The Wizard of Oz is one of the most beloved American stories ever. The novel (1900) is still in print and the film (1939) is still screened regularly. Together they have left an indelible imprint on U.S. language and culture: “Follow the yellow brick road!” “I don’t think we’re in Kansas anymore!” “There’s no place like home!” The story has even given names to at least two popular rock bands (Toto and Kansas).
Oz’s magic is easy to understand. Apart from showcasing the talents of Judy Garland, it has many features that perennially appeal to Americans. It’s a story of virtue and optimism, a story about the triumph of brains, heart, and courage over evil and deception.
It’s also a story about the gold and silver crisis of the 1890s, and about the “little people” fighting the moneyed interests of Wall Street.
That’s hardly what you think about when you watch Dorothy dance off down the yellow brick road with the Cowardly Lion, the Scarecrow, and the Tin Man. But the original novel appeared after the depression of the 1890s, and author L. Frank Baum was well aware of the currents of resentment and anger coursing through U.S. society at the time. As recounted by George Akerloff and Robert Shiller in Animal Spirits: How Human Psychology Drives the Economy, and Why It Matters for Global Capitalism, the yellow brick road and Dorothy’s slippers (silver in the novel, changed to ruby in the film because it looked better on screen) “were metaphors for the intense conflict over the gold standard and the proposed free coinage of silver.” The movie’s Munchkins represented the poor working class, the Wicked Witch of the West stood in for the business elite, and the Wizard was President William McKinley (“the great deceiver”). In 1896 McKinley had defeated populist candidate William Jennings Bryan in what some have called the first modern presidential campaign, in which big money and mass communication techniques were combined to carry the day for business interests.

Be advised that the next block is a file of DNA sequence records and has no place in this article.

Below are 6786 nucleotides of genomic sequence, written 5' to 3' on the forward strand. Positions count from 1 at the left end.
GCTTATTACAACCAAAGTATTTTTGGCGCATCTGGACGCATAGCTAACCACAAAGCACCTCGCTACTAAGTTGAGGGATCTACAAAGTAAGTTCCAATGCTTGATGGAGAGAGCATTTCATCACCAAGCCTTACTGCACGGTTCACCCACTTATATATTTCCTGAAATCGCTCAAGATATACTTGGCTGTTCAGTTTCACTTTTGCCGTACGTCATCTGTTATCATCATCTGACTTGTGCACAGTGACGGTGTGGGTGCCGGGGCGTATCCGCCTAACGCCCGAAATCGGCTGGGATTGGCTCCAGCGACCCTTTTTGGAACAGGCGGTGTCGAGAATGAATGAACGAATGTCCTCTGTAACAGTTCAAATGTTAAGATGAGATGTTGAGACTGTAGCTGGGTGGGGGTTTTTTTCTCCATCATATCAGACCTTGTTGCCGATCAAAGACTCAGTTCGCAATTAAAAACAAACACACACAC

The Wizard of Oz embodied the kind of story that circulated within popular consciousness about what was happening in the economy. Akerloff and Shiller argue that such stories are one of the ways that psychology shapes economies. The 1890s depression, the Great Depression of the 1930s, and today’s recession all share the fact that stories spread by “person-to-person contagion” helped drive them. In 1925, for instance, one of the stories was “that stocks had always had excellent long-term performance.” After the Crash in 1929, say Akerloff and Shiller, “the stories changed completely,” turning to “unfairness, corruption, and deception.” In the run-up to 2008–09, the stories were about skyrocketing real estate values. Now, they’re about big banks milking taxpayers to pay their executives huge bonuses out of the bailout billions.
The point I’m finally getting around to here is that this phenomenon of contagion—stories that spread like viruses—is amazingly powerful, at least when it serves peoples’ interests to believe it. The housing bubble, driven by stories of people who had bought low and sold high and by the availability of easy credit to ordinarily unqualified buyers, grew to astounding dimensions before bursting—because what renter wouldn’t want a house without a down payment, or the need to have a job or credit record? Bankers, too, were swept up in the something-for-nothing frenzy.
But couldn’t this power of stories, as horribly destructive as it was this time, work for us as well as against us? If we need a new story, what should it be? What kind of story would offer comfort and inspiration at a time when both are in short supply, but also encourage us to change direction, not just hold on till we can go back to our old ways?